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Interestingly, Ether’s price action is relatively unchanged despite the unexpected bullish announcement. There was a +10% spike on May 30, but those gains were given back between May 31 and June 2. It is very likely that this event has yet to be priced in, giving traders and investors a possible early entrant advantage.
It’s essential to monitor on-chain data
From an investing and trading viewpoint, cryptocurrency markets have a distinct disadvantage in comparison with regulated markets and transparency. The stock market is chock full of legally required disclosures. In the stock market, the retail trader can identify how many shares of a stock are short, what institution bought (or sold) a large disclosed amount, what insiders bought or sold and a myriad of other forms of information.
The cryptocurrency markets do not have those kinds of legal requirements. In fact, the public doesn’t know if the Bitcoin (BTC) or Ethereum being bought and sold on an exchange is the real cryptocurrency or a type of internal derivative used to facilitate liquidity. But crypto markets have something better than the stock market and that is on-chain data.
On-chain data allows investors and traders to monitor a blockchain’s network activity. It can answer questions: How many Ether are being sent to an exchange? Are there any large transactions? Are any “whale” wallets bigger or smaller? On-chain data can help determine whether a trader or investor should be bullish or bearish.
On-chain data that measure inflows and outflows are often used to determine a bias of whether a cryptocurrency is bullish or bearish. Inflow measurements are cryptocurrencies entering an exchange from outside wallets and are often perceived as a sign of incoming selling pressure. Outflow measurements are cryptocurrencies exiting an exchange to external wallets and are often perceived as a sign of holding or accumulation.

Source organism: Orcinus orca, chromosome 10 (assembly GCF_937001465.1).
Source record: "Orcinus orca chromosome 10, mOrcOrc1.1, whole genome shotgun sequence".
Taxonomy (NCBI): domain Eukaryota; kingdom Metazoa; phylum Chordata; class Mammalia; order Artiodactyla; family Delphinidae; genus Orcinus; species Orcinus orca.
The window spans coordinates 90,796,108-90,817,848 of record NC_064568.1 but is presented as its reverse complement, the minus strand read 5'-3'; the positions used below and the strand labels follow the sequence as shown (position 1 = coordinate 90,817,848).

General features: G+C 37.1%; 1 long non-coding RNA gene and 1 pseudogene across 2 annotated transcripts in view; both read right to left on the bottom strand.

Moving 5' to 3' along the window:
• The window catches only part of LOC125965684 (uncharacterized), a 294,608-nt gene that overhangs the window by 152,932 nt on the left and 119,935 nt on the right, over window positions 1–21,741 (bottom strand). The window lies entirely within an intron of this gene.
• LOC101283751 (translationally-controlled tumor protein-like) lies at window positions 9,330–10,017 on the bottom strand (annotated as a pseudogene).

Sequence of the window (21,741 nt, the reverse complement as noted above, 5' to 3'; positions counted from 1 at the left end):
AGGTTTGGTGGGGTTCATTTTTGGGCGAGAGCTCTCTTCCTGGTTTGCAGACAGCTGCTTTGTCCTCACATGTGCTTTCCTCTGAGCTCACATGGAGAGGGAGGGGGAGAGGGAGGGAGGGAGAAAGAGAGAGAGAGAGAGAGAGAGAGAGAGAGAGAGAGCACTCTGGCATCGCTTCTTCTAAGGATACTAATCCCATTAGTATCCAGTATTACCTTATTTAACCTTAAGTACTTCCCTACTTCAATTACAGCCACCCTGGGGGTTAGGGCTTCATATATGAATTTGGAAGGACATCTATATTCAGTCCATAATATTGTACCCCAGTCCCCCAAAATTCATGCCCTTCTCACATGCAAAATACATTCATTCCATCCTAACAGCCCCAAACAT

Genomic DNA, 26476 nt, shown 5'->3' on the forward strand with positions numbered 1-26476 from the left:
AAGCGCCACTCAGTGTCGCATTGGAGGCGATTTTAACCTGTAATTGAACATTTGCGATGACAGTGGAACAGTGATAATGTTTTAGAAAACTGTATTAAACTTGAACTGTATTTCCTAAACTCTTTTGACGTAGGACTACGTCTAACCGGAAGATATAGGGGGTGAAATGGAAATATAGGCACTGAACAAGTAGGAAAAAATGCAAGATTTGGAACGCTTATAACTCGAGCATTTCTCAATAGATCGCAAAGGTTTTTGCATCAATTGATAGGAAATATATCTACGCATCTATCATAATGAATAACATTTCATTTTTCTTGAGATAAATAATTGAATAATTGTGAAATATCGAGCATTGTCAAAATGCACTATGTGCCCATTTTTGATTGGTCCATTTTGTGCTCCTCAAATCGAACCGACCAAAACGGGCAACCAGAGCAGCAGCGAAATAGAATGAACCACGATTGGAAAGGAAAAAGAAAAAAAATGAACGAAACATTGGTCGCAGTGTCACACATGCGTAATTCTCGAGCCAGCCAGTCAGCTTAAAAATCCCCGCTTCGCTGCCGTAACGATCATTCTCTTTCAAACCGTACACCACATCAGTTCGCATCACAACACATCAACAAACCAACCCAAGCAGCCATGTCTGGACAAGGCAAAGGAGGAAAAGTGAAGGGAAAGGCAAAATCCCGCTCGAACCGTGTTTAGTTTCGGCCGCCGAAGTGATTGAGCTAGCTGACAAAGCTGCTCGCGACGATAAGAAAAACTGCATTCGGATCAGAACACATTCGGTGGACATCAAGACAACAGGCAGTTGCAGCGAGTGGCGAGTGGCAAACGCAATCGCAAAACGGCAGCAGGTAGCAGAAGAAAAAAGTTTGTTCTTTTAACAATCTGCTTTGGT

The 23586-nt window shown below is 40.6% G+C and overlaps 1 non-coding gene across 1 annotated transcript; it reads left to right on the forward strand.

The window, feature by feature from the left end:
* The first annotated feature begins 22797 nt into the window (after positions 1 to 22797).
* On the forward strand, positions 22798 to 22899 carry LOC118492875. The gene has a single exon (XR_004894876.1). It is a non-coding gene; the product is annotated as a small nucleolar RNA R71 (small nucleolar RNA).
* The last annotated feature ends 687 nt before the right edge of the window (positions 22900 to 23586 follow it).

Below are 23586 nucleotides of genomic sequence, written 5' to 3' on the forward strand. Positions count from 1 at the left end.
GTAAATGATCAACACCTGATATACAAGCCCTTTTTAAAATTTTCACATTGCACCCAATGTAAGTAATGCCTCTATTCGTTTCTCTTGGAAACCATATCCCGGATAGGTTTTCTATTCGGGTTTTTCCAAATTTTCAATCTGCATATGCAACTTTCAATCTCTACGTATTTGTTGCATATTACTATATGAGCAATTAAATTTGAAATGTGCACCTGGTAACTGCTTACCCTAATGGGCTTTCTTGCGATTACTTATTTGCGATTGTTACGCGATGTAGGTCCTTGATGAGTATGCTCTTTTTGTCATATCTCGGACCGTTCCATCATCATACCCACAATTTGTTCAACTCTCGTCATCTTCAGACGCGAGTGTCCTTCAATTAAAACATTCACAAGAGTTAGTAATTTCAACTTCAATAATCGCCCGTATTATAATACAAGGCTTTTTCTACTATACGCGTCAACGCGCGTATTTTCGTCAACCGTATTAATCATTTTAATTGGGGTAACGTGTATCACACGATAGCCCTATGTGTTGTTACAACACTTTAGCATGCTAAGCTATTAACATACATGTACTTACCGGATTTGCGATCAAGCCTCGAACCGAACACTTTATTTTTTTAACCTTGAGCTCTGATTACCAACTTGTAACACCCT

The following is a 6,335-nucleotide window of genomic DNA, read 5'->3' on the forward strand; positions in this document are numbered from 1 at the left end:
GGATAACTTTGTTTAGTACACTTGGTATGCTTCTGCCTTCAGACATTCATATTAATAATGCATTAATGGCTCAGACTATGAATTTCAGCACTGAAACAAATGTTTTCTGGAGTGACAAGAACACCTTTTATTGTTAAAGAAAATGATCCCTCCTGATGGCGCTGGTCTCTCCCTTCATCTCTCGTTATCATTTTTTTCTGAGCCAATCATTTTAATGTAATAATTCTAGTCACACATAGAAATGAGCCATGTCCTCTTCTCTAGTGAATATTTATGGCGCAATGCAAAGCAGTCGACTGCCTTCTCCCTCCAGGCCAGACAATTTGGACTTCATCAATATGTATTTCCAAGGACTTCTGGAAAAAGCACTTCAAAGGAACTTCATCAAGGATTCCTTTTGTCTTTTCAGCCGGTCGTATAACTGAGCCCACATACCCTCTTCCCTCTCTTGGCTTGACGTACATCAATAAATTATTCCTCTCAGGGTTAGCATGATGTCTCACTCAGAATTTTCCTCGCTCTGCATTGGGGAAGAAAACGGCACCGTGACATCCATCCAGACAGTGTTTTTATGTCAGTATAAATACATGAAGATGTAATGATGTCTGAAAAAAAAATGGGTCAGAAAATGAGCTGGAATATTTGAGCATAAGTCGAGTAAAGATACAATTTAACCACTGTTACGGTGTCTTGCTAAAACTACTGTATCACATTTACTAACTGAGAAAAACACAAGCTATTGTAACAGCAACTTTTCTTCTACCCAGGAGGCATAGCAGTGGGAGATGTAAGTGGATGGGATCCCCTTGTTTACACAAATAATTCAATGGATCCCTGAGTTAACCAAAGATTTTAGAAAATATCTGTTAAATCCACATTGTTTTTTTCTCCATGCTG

The number of inflow transactions has stayed relatively flat over the past three months, with a noticeable drop since the middle of May.
- Inflow 24h change: -13.50%
- Inflow 7-day change: -5.87%
- Inflow 30-day change: -8.08%
However, the number of outflow transactions has declined since March. In addition, there was a major outflow spike on May 12, the date of the most recent Ether flash crash, followed by a resumption of a decline in outflows.
- Outflow 24h-change: +3.62%
- Outflow 7-day change: +8.87%
- Outflow 30-day change: -1.56%
It is important to note that since May 29, outflows have increased and inflows have decreased. This could be a bullish signal that big money is accumulating.
Ether price remains at major swing lows and oscillators are at historical lows
The upcoming Merge event is one of the most significant in Ethereum’s history. It is rare to see the world’s second most valuable cryptocurrency remaining at 200-day lows and down more than 60% from its all-time high.
Perhaps the most important and relevant details for Ether are the position of the relative strength index and the composite index.
The weekly relative strength index remains in bull market conditions, but is just above the final oversold level of 40. The current value of 42.15 is the lowest since the week of March 18, 2019.
The composite index, likewise, is at near a historical low. The composite index, developed by Connie Brown, is essentially the RSI with a momentum indicator. It is an unbounded oscillator and can catch divergences that the RSI cannot. The weekly composite index value is the third lowest in Ethereum’s history and the lowest since the week of March 26, 2018.
The extreme oversold readings on the Ether weekly chart, rise in outflows and reduction of inflows can give Ethereum investors and traders a good reason to be bullish in the near term. However, any potential bullish reaction will likely be swift and abrupt, but limited to the 2022 volume point of control at $2,600.
The views and opinions expressed here are solely those of the author and do not necessarily reflect the views of Cointelegraph.com. Every investment and trading move involves risk, you should conduct your own research when making a decision.